JOLTS stands for Job Openings and Labor Turnover Survey. The November 2011 statistics show there were 4.22 official unemployed people hunting for a job to every position available*. There were 3,161,000 job openings for November 2011, a decrease of -1.95%, from the previous month of 3,224,000. For the 40th month, JOLTS again reflects a dismal jobs market and this is with job openings increasing 30% from their June 2009 trough. Below is the graph of number of official unemployed, 13.323 million, per job opening for November 2011.
If one takes the official broader definition of unemployment, or U-6, the ratio becomes 7.71** unemployed people per each job opening for November. The November U-6 unemployment rate was 15.6%. Below is the graph of number of unemployed, using the broader U-6 unemployment definition, per job opening.
If you do not like the use of U-6 to look at the real number of people looking for a job to actual opportunities, consider this number. In November 2011, of those not in the labor force, 6,595,000 were actually wanting a job. U-6 only includes 2,591,000 of these people.
The rates below mean the number of openings, hires, fires percentage of the total employment. Openings are added to the total employment for it's ratio. Openings and hiring rates decreased but so did firings, as a ratio, from last month.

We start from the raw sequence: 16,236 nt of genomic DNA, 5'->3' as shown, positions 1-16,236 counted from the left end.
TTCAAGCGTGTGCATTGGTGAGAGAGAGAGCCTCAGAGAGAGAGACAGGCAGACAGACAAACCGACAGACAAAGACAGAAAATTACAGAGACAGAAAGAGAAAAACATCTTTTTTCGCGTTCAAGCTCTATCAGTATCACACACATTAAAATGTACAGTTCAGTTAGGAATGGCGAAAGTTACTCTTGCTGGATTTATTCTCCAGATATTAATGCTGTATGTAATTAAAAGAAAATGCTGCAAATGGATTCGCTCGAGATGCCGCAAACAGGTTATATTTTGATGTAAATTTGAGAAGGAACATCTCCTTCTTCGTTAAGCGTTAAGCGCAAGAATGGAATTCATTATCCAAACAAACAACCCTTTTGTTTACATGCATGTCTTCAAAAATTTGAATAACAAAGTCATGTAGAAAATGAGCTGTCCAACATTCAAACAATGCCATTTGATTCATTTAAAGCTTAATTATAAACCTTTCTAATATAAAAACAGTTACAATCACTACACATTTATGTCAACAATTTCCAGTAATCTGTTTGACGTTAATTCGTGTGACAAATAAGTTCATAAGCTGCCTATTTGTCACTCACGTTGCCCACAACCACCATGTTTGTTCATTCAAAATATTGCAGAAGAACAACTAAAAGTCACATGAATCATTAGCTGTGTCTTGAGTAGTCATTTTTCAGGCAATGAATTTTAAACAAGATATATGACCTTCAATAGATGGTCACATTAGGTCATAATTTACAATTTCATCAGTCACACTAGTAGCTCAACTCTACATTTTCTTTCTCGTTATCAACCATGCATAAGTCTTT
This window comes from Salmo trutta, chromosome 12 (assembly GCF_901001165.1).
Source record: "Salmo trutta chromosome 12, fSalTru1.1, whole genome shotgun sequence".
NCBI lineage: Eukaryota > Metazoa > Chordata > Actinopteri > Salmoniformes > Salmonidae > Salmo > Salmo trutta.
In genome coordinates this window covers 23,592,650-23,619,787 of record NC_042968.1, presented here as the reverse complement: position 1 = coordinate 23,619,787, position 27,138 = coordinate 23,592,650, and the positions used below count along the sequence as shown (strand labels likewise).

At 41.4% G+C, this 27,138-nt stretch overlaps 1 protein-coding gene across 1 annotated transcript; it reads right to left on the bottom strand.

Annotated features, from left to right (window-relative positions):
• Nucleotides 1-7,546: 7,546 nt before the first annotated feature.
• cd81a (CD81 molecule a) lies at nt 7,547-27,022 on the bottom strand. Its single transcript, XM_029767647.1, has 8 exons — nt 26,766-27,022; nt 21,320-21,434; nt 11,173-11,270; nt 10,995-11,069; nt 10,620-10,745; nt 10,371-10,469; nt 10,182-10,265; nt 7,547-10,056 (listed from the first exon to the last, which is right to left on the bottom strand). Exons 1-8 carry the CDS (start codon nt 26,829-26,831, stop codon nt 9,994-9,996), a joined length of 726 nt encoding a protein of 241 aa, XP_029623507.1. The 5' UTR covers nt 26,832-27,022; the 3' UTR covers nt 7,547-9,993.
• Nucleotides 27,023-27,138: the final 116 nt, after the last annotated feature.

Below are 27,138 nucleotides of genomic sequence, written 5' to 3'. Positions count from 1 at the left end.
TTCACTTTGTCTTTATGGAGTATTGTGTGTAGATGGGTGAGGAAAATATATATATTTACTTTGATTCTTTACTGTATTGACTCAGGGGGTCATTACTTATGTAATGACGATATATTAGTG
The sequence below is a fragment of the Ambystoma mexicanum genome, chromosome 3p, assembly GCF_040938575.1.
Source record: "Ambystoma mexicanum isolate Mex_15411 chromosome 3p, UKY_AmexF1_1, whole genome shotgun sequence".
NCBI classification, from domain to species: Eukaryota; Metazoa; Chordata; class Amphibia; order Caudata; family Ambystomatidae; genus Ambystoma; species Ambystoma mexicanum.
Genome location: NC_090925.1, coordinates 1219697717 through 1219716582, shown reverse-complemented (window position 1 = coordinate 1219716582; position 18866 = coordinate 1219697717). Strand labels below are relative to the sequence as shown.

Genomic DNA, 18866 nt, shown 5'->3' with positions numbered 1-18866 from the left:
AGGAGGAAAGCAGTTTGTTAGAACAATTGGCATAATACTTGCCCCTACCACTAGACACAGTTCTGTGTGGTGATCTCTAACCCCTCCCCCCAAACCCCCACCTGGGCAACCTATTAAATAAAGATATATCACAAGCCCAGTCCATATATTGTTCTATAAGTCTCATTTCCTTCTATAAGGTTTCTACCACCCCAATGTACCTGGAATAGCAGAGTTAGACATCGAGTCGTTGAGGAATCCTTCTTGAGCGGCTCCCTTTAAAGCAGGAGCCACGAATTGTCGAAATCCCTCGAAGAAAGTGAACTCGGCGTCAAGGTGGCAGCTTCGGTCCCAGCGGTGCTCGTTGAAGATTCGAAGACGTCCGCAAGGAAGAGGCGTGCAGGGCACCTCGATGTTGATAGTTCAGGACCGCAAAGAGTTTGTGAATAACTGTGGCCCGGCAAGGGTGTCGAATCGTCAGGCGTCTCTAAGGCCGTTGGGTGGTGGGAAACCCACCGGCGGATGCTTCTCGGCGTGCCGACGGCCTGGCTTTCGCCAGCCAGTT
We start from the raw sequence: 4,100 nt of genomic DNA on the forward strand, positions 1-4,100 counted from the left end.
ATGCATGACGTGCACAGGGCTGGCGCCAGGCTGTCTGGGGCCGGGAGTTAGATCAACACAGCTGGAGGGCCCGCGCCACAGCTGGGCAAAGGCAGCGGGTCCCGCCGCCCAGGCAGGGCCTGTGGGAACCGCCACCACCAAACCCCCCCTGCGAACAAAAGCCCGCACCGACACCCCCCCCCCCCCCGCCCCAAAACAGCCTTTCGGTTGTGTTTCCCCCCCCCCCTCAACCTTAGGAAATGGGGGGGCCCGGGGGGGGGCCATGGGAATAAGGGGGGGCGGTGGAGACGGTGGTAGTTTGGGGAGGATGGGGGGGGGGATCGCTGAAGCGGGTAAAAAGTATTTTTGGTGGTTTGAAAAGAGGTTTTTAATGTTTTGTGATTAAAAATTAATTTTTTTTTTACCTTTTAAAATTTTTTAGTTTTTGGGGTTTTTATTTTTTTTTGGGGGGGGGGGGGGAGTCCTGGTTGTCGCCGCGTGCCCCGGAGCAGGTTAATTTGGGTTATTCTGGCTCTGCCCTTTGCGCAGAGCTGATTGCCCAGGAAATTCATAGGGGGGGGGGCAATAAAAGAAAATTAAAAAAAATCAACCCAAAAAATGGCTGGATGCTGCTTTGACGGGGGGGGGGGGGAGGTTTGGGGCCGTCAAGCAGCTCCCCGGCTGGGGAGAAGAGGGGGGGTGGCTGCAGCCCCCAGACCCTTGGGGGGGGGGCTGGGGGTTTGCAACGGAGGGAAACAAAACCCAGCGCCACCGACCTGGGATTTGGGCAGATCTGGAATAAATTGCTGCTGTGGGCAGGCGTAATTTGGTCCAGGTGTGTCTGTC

- openings rate - 2.3%
- hires rate - 3.2%
- separations rate - 3.0%
- fires & layoffs rate - 1.3%
Job openings dropped -63,000 from last month to 3,161,000. Professional/Business services alone dropped -59,000 in job openings. Below are raw job openings, way below the 4.4 million pre-recession levels.
Believe this or not, one month past the so called end of the Great Recession, July 2009, job openings have only increased by 1,049,000. July 2009 was the low point of job openings, 2,112,000. In March 2007, a few months before the start of the recession (December, 2007), the number of job openings was 4,755,000.
October's hires were 4,149,000, an increase of +2.65% from October's 4,042,000 hires. This basically cancels out September's decrease.
Below are total job separations, 3,995,000, a +2.49% increase from last month. Leisure and Hospitality separations were 74,000 of the total 97,000 increase for November. The term separation means you're out of a job through a firing, layoff, quitting or retirement. The report has a breakdown of separations, hires and openings across occupational categories. Layoffs and firings were 1,691,000 of the total 3,995,000 and to pre-recession levels.
For November, of total separations, the quits were 49% whereas layoffs and fires were 42%. Below are quits minus discharges and layoffs. When quits comes close to firings that means people have little choice in employment. You want to see choice, or quits, rise and be much higher than firings. The below graph shows people still do not have that many options when it comes to a job for quits are still way below pre-recession levels. The ratio is nowhere near the 2009 mass firings and layoffs.